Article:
Blue Box courtesy of the Jolly Roger

To quote Karl Marx, blue boxing has always been the most noble form of

phreaking. As opposed to such things as using an MCI code to make a free

fone call, which is merely mindless pseudo-phreaking, blue boxing

is actual interaction with the Bell System toll network.

It is likewise advisable to be more cautious when blue boxing, but the

careful phreak will not be caught, regardless of what type of switching

system he is under.

In this part, I will explain how and why blue boxing works, as well as

where. In later parts, I will give more practical information for blue

boxing and routing information. To begin with, blue boxing is simply

communicating with trunks. Trunks must not be confused with subscriber

lines (or "customer loops") which are standard telefone lines. Trunks are

those lines that connect central offices. Now, when trunks are not in

use (i.e., idle or "on-hook" state) they have 2600Hz applied to them. If

they are two-way trunks, there is 2600Hz in both directions. When a trunk

IS in use (busy or "off-hook" state), the 2600Hz is removed from the side

that is off-hook. The 2600Hz is therefore known as a supervisory

signal, because it indicates the status of a trunk; on hook (tone) or

off-hook (no tone). Note also that 2600Hz denoted SF (single frequency)

signalling and is "in-band." This is very important. "In-band" means that

is within the band of frequencies that may be transmitted over normal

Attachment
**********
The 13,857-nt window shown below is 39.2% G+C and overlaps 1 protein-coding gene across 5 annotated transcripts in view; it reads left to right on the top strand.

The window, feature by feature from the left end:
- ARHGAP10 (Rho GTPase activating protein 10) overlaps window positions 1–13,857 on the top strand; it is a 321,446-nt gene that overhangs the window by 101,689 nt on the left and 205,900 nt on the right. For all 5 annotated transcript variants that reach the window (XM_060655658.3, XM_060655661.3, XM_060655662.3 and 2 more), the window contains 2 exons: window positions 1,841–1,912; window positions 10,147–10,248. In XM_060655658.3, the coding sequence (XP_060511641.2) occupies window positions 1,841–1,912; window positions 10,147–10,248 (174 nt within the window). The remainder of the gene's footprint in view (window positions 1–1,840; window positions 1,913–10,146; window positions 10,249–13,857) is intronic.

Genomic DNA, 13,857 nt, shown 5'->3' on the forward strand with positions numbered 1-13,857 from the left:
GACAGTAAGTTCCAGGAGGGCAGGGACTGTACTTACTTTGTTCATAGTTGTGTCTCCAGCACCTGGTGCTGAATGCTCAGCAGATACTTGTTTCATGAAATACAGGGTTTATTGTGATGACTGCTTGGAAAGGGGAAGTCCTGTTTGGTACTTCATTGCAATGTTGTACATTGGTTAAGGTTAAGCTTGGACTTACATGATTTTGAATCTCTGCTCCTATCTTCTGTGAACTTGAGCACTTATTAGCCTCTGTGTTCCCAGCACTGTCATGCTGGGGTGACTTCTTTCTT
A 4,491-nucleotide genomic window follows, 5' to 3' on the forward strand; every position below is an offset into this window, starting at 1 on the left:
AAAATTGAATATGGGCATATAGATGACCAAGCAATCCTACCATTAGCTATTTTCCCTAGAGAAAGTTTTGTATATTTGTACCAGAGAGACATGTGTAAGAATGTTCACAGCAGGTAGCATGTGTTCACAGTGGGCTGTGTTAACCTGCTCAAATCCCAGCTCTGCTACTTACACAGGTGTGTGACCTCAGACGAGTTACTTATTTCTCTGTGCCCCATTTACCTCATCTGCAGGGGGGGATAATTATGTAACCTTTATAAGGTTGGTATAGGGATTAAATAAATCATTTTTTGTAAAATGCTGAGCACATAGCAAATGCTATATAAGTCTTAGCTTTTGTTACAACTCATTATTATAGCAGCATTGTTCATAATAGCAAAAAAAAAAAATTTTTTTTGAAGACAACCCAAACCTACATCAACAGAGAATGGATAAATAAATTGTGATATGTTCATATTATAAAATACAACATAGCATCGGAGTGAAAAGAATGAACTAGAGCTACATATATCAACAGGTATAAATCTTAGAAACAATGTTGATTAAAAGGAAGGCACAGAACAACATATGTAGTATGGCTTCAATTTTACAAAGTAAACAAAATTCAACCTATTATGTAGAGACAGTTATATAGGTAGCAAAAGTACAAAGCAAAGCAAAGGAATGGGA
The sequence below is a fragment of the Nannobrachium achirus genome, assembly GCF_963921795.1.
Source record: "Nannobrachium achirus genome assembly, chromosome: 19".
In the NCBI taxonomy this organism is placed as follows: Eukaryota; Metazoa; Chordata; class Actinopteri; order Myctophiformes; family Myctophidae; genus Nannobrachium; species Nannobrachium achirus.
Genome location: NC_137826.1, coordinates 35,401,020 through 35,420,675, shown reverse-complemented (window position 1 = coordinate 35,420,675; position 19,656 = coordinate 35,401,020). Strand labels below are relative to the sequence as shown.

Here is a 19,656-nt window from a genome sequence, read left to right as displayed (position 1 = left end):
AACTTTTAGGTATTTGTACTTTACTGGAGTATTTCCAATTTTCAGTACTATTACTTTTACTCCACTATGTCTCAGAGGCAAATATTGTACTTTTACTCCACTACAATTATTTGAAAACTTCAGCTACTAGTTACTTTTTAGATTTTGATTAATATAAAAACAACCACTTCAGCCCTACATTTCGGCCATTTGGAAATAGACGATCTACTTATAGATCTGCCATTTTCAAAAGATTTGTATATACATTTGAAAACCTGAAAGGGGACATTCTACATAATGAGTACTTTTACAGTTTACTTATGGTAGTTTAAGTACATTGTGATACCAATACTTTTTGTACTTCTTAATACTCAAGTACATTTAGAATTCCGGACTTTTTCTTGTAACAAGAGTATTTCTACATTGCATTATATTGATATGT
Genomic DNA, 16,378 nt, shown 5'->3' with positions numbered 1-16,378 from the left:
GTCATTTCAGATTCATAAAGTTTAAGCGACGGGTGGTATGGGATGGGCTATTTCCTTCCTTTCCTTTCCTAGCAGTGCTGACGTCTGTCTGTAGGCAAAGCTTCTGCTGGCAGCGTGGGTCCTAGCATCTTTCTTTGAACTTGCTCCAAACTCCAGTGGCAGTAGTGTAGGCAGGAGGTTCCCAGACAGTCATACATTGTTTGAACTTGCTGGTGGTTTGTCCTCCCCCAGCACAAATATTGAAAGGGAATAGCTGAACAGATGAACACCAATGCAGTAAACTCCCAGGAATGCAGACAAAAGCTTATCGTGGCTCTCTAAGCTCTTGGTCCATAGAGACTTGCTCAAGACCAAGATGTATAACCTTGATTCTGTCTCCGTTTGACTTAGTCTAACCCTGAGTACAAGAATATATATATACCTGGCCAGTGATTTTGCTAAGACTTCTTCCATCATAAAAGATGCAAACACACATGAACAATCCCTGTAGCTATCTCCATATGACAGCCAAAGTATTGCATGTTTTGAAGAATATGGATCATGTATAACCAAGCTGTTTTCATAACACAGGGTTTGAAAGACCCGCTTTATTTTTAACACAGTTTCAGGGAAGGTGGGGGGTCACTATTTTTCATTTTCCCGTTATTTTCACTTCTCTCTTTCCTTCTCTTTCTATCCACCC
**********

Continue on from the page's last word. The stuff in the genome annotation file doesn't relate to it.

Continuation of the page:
telefone lines. Other SF signals, such as 3700Hz are used also. However,

they cannot be carried over the telefone network normally (they are

"out-of-band" and are therefore not able to be taken advantage of as

2600Hz is. Back to trunks. Let's take a hypothetical phone call. You pick

up your fone and dial 1+806-258-1234 (your good friend in Amarillo, Texas).

For ease, we'll assume that you are on #5 Crossbar switching and not in the

806 area. Your central office (CO) would recognize that 806 is a foreign

NPA, so it would route the call to the toll centre that serves you.

[For the sake of accuracy here, and for the more experienced readers,

note that the CO in question is a class 5 with LAMA that uses out-of-band

SF supervisory signalling]. Depending on where you are in the country,

the call would leave your toll centre (on more trunks) to another toll

centre, or office of higher "rank". Then it would be routed to central

office 806-258 eventually and the call would be completed.





A.... you

CO1=your central office

TC1.. your toll office.

TC2.. toll office in Amarillo.

CO2.. 806-258 central office.

B.... your friend (806-258-1234)


In this situation it would be realistic to say that CO2 uses SF

in-band (2600Hz) signalling, while all the others use out-of-band signal-

ling (3700Hz). If you don't understand this, don't worry. I am pointing

this out merely for the sake of accuracy. The point is that while you

are connected to 806-258-1234, all those trunks from YOUR central office

(CO1) to the 806-258 central office (CO2) do *NOT* have 2600Hz on them,

indicating to the Bell equipment that a call is in progress and the trunks

are in use.

Now let's say you're tired of talking to your friend in Amarillo, so you

send a 2600Hz down the line. This tone travels down the line to your

friend's central office (CO2) where it is detected. However, that CO thinks

that the 2600Hz is originating from Bell equipment, indicating to it

that you've hung up, and thus the trunks are once again idle (with 2600Hz

present on them). But actually, you have not hung up, you have fooled the

equipment atyour friend's CO into thinking you have. Thus,it disconnects

him and resets the equipment to prepare for the next call. All this happens

very quickly (300-800ms for step-by-step equipment and 150-400ms for other

equipment). When you stop sending 2600Hz (after about a second), the

equipment thinks that another call is coming towards